Discussion in 'WWII Films & TV' started by Deep Web Diver, Dec 15, 2003.
I was'nt sure I'd like it, but from the start, it got you interested...
Same here. It got very interestiong very quick and always held my attention. I wish Ben Bratt would make more movies more often. I thik he is an untapped treasure.
I've been watching a lot of "The Shootist" on AMC lately here at work. I watched it in it's entirety a couple of weeks ago, and bits and pieces here and there ever since. Saw the shootout in the casino just a little while ago. I think that John Wayne's performance got overlooked here too, as he did in "They Were Expendable, The Searchers and The Cowboys".
After watching the end of the movie today, I read in imdb.com that the part of John Books was offered to George C. Scott first, and he accepted it. When the producers learned that John Wayne had read the script and expressed interest in it, they revoked the offer from Patton and gave it to the Duke.
Took out and dusted off my CD copy of the Rise and Fall of the Third Reich and the book too because I have to admit I felt like reminding myself of who the Nazis were and what they did... Hmmm... then that poster who raised my hackles in the pre1939 thread deserves a pat on the back from me for reminding me what sort of folk the Nazis were.
Finally decided to buy the dvd, Katyn...highly recommend it..
Just bought this DVD set... some 10 hours of watching pleasure....
Hitler's Bodyguard [DVD]: Amazon.co.uk: DVD
I have been watching movies "Ashes And Diamonds"; " Band of brothers", "Battleground", "World war II".
They are great movies about world war. There're laughs, tears, sweats...in these movies. They rebuild a real life in the war time.
Some good ol Disney features.
Fess Parker, Buddy Ebsen and Kenneth Tobey in: Davy Crockett: King of the Wild Frontier. Davy Crockett and the Riverboat Pirates-which also had Hank Worden in it-as the bald bad guy. Hank Worden is more famed as working with John Wayne in several of his movies.
pretty good, subtitles/some english spoken, but although fairly predictable, enjoyed it...
I watched a movie called "Everybody's Fine" last night with Robert De Niro, Kate Beckinsale, and Drew Barrymore.
It was a good movie (De Niro is great as always), but it is rather sad. The movie kind of got to me because it has a family tragedy in it that was similar to something that happened to my family a few years ago.
It's worth seeing once, especially if you have children that are grown up and keep secrets from you.
L'ARMEE DU CRIME (THE ARMY OF CRIME)
Paris, 1941. The poet Missak Manouchian leads a mixed bag of youngsters and émigrés in a clandestine battle against the Nazi occupation. Twenty-two men and one woman fighting for an ideal and for freedom. News of their daring attacks, including the assassination of an SS General, eventually reaches Berlin. Under the orders of the Gestapo, French police and collaborators hound Manouchian and his Résistants until, to escape torture, one of their associates denounces the whole group. After a show trial, the twenty-three heroes are brought to face a firing squad...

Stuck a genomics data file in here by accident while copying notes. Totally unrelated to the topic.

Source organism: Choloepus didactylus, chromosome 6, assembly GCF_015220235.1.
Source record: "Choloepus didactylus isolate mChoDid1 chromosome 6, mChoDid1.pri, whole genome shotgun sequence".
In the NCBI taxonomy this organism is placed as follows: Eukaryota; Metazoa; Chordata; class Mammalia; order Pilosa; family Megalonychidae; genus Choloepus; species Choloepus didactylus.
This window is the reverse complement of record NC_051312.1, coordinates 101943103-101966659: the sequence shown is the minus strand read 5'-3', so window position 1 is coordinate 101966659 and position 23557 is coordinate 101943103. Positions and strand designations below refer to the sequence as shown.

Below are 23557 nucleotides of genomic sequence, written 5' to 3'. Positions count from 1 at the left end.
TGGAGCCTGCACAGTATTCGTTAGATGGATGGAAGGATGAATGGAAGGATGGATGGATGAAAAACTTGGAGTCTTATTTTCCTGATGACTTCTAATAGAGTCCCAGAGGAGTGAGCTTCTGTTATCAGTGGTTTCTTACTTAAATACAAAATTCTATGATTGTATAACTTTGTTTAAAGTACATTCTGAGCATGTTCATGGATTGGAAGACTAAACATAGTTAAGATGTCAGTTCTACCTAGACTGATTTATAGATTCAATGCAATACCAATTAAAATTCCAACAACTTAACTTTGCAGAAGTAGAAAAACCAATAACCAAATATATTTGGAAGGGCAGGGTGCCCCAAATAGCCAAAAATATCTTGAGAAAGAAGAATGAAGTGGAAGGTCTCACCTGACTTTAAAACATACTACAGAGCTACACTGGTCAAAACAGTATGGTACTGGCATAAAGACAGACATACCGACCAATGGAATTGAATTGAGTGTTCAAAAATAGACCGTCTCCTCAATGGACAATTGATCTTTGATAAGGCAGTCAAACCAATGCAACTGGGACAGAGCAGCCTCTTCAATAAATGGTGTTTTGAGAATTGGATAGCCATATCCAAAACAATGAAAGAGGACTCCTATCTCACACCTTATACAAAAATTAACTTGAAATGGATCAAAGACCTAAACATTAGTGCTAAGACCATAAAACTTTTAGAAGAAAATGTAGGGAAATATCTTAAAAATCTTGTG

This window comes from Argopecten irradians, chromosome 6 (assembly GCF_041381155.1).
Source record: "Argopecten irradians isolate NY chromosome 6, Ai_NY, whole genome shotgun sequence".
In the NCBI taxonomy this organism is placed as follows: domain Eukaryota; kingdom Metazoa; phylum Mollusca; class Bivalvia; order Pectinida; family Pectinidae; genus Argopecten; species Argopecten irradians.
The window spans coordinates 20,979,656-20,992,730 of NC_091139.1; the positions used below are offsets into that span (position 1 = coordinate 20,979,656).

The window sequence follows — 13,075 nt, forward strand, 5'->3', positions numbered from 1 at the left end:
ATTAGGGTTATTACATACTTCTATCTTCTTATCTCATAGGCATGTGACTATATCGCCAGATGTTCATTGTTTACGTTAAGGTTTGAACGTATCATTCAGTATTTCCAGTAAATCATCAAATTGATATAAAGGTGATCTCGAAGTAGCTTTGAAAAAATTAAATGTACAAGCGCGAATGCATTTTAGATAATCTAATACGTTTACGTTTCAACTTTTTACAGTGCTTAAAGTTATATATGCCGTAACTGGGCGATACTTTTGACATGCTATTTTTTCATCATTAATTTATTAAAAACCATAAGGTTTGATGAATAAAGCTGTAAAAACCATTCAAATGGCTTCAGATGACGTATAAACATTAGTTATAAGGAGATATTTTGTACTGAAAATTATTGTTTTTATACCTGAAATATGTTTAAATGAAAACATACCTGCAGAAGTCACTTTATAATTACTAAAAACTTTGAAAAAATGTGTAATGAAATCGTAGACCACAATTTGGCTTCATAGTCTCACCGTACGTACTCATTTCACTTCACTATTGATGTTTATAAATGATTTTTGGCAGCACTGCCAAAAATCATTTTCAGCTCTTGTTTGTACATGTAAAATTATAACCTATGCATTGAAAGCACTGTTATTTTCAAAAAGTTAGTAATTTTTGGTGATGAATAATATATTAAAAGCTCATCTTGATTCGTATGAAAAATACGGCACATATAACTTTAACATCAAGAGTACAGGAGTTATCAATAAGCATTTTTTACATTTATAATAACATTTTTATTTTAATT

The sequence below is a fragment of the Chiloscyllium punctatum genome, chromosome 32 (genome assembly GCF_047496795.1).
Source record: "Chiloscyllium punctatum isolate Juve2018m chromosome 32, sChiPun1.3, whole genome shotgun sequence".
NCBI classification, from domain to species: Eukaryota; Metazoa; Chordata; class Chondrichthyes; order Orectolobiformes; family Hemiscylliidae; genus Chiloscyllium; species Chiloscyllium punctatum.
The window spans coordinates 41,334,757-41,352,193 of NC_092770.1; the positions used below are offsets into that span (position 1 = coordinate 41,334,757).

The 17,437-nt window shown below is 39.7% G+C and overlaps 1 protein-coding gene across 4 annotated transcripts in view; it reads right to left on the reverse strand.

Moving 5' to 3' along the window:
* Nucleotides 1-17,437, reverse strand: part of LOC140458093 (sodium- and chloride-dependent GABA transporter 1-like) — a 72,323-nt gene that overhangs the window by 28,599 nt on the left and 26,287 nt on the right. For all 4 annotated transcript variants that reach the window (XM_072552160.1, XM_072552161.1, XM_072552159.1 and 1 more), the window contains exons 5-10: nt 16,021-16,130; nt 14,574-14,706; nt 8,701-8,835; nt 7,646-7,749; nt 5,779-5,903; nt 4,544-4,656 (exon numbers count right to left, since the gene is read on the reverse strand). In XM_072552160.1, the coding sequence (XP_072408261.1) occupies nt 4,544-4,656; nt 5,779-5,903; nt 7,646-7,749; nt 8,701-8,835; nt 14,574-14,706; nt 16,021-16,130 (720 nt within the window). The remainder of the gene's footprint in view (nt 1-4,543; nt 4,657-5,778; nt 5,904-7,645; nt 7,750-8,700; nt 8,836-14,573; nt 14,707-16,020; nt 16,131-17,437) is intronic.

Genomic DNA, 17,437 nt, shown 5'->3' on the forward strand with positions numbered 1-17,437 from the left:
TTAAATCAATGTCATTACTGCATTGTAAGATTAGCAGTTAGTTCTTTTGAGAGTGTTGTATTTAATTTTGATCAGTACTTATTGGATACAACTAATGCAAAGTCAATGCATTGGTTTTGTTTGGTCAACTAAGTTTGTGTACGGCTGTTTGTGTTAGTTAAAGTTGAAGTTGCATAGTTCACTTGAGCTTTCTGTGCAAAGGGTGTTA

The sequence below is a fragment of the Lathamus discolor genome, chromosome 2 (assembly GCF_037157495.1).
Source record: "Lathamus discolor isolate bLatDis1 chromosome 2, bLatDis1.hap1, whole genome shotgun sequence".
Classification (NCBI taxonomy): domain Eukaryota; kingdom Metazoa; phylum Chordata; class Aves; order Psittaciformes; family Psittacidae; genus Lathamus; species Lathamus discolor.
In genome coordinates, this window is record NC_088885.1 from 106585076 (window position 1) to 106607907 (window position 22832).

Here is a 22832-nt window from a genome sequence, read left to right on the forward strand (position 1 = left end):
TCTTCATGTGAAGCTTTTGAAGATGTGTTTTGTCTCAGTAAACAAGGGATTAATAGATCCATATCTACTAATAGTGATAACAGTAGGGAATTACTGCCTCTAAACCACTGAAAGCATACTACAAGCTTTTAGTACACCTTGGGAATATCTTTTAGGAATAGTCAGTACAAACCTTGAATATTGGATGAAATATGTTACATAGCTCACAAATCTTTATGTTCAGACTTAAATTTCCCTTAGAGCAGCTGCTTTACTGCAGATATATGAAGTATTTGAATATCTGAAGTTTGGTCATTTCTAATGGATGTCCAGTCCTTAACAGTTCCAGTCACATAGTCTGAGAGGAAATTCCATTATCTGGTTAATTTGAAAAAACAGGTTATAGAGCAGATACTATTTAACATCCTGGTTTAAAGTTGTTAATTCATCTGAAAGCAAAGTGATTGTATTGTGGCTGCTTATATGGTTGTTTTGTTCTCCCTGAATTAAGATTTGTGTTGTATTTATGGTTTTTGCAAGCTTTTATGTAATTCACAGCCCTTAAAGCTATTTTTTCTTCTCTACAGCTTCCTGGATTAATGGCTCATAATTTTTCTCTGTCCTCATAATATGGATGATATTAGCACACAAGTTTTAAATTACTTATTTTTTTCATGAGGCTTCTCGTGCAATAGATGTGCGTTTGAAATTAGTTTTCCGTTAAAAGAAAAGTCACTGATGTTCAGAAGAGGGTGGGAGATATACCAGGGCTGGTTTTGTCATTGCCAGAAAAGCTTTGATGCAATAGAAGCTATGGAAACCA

very good film..
Re-watched all 10 hours of B of B. IMO nothing compares to it.
I felt a little disapointed with 'The Pacific' compared to Band of Brothers, does anyone else?
Just finished watching Combat, episode title "The First Day."
Saunders takes several replacements on their first combat patrol.
Most memorable quote for me is when Saunders says to a replacement: "What are you waiting for? A speech? He made a mistake and he's dead. That's all the speech you'll get."
Just watched "Mr Smith Goes To Washington" and "Inglorious Basterds". One a Classic and the other a total waste of time. If I could pick 10 people I could have met and shook hands with James Stewart would be in the top 5.
The Tarantino disaster was, as far as I could tell, a chopped-up, discombobulated miss-mash of artistic license run amok.
You said it quite well. But I have to say that the film did have some moments that hinted it could be better. The bad thing was, they were merely hints, nothing more.
On another note, Combat is no longer showing in my local cable supplier. Argh!
You can get every episode of Combat! on Netflix you know.
I own a copy of "Bastards' and have watched the extras as well as the film itself. You get from the extras that Tarantino is a great film buff and can find something good in just about any movie.
His film is a homage to an Italian spagetti war film of the '60's of nearly the same name. Which is a homage/rip off of the Dirty Dozen. Never saw or even heard of the Italian film before the extras I saw.
I agree it is a better film in parts rather than its whole. Tarentino is great with visuals and dialog, but he can not make a film with a straight forward structure. I do like his ability to bring back old time actors to play bit roles in his films.
Thanks A-58. I'd like to do that but the net connection in my country is not as reliable as in yours. It really depends on the time on how fast downloads are.
Belasar, thanks for the insight and I have to say you do have a point. Tarantino views himself as an artist and he shows off his works. However, not all of those who view his works agree with him. Well, he can't please everybody. Neither can we, come to think of it. OMG, I just realized that makes him human, too!
You can get dvds from Netflix through the mail too. That's how I do it. Of course it might take awhile to get out to the PI, but once they start arriving the flow will be constant.